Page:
Achy-Breaky Bakersfield : Along with Country Music, It’s Got Funky Thrift Shops, Great Basque Food and Get-Down Prices

<i> Gold writes the Counter Intelligence restaurant features that appear Thursdays in Food</i>

In the last year, I have spent what my friends consider an eccentric amount of time in downtown Bakersfield, which I have grown to prefer over more serious destinations such as San Francisco or Seattle. I make the drive north about one weekend a month; returning with car-trunkfuls of scarves and rusty eggbeaters, a disused chocolate mold, ancient streamlined toasters that cleave the air like ships.

Sometimes the rest of California seems like little more than a squeaky-clean L.A. suburb. Bakersfield is, arguably, the nearest city that is demonstrably Somewhere Else. There is a genuine tourist attraction, the Kern County Museum (nee Pioneer Village)--a compound that preserves old Bakersfield structures in sort of an officially curated version of the ghost towns you find on the dusty slopes of the Sierra. There is also a famous golf course, and drag-boat racing at Ming Lake, and a full-fledged Dodgers farm team, and a popular spot up the river where you can inner-tube down the Kern. And Bakersfield is cheap--the best dinner in town is $15 a person, including wine; a clean, decent motel room costs about $30.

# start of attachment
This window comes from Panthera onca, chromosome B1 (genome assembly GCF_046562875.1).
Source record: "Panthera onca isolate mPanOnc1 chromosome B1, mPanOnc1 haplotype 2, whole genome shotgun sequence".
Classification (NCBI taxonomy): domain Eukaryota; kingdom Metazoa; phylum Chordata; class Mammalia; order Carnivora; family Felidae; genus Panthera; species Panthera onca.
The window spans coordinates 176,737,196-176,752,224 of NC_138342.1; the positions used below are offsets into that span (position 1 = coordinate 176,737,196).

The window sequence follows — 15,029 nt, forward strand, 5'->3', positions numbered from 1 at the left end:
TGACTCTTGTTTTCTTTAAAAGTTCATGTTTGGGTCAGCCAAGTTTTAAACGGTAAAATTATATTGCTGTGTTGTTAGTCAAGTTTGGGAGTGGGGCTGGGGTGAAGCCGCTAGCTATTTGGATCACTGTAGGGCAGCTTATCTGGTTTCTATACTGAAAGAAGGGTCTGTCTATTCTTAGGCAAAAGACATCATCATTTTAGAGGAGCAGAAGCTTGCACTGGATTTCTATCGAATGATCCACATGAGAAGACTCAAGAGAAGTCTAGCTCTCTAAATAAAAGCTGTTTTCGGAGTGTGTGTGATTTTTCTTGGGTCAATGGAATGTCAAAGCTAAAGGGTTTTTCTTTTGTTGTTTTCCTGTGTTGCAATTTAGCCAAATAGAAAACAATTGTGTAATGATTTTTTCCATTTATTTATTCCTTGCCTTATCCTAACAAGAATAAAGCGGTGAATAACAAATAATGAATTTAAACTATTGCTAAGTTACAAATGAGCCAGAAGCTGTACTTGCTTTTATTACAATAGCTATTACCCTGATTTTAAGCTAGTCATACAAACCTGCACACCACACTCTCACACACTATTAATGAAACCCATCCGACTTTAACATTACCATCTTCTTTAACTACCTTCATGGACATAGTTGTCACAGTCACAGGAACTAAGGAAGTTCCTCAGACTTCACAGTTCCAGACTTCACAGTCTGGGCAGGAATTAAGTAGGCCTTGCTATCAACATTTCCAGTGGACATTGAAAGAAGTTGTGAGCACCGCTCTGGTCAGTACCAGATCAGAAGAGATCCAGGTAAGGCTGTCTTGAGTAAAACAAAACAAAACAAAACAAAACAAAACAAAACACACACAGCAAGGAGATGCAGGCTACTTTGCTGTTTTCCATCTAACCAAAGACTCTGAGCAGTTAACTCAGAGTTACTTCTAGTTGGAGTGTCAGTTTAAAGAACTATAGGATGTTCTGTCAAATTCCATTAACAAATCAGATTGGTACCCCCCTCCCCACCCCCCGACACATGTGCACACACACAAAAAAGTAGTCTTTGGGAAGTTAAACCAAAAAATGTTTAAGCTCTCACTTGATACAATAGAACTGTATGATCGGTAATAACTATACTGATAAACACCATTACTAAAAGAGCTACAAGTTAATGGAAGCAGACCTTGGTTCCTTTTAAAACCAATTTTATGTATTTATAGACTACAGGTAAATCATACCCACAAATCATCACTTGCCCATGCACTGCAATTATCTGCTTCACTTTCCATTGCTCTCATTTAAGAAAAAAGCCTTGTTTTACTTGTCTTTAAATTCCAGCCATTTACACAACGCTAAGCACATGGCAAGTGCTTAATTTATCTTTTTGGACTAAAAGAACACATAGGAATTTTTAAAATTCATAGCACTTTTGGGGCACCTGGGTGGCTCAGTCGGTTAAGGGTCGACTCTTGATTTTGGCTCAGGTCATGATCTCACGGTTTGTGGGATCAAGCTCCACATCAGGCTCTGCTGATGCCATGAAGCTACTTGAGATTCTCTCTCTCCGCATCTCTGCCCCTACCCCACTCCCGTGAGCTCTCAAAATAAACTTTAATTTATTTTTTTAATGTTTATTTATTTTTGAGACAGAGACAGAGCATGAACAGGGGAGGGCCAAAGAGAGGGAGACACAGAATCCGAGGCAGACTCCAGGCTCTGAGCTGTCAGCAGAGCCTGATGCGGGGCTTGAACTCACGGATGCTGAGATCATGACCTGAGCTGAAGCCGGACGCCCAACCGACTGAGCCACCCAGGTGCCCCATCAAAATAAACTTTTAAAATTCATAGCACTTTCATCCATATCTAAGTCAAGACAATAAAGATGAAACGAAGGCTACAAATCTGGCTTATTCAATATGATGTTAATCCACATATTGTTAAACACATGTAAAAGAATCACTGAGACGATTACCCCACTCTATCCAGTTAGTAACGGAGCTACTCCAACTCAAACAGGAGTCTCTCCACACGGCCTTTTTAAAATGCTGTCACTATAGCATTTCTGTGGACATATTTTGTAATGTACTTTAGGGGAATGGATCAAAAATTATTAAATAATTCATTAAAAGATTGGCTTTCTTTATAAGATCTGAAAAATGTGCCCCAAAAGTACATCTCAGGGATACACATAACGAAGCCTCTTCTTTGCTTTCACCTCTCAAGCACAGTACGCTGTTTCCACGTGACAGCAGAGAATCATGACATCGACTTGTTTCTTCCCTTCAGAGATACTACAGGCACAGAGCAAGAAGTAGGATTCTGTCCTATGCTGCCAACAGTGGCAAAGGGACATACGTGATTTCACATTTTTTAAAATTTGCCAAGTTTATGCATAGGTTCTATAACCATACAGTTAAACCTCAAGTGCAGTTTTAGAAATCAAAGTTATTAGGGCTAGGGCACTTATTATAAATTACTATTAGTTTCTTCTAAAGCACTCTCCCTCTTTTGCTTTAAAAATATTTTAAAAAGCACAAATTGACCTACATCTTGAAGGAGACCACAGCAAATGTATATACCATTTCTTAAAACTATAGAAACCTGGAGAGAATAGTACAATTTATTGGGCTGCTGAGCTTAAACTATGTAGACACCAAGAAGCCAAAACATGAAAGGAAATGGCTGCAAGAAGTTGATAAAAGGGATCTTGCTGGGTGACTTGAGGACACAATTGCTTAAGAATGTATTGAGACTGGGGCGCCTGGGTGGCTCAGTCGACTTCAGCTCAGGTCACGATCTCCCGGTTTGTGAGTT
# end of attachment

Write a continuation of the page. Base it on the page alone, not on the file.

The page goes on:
For the record:

12:00 a.m. July 12, 1992 For the Record
Los Angeles Times Sunday July 12, 1992 Home Edition Travel Part L Page 2 Column 4 Travel Desk 2 inches; 40 words Type of Material: Correction
Bakersfield--Due to an editing error, a map accompanying last week’s story on Bakersfield incorrectly identified Interstate 5 and Highway 204 as the same route. In addition, the wrong address was given for Benji’s French Basque Restaurant. It is located at 4001 Rosedale Highway.

But Bakersfield is no Carmel. In other towns, one sightsees; in Bakersfield, one tends to drink too much after dinner and watch “I Love Lucy” reruns flicker blue into the motel-room dawn.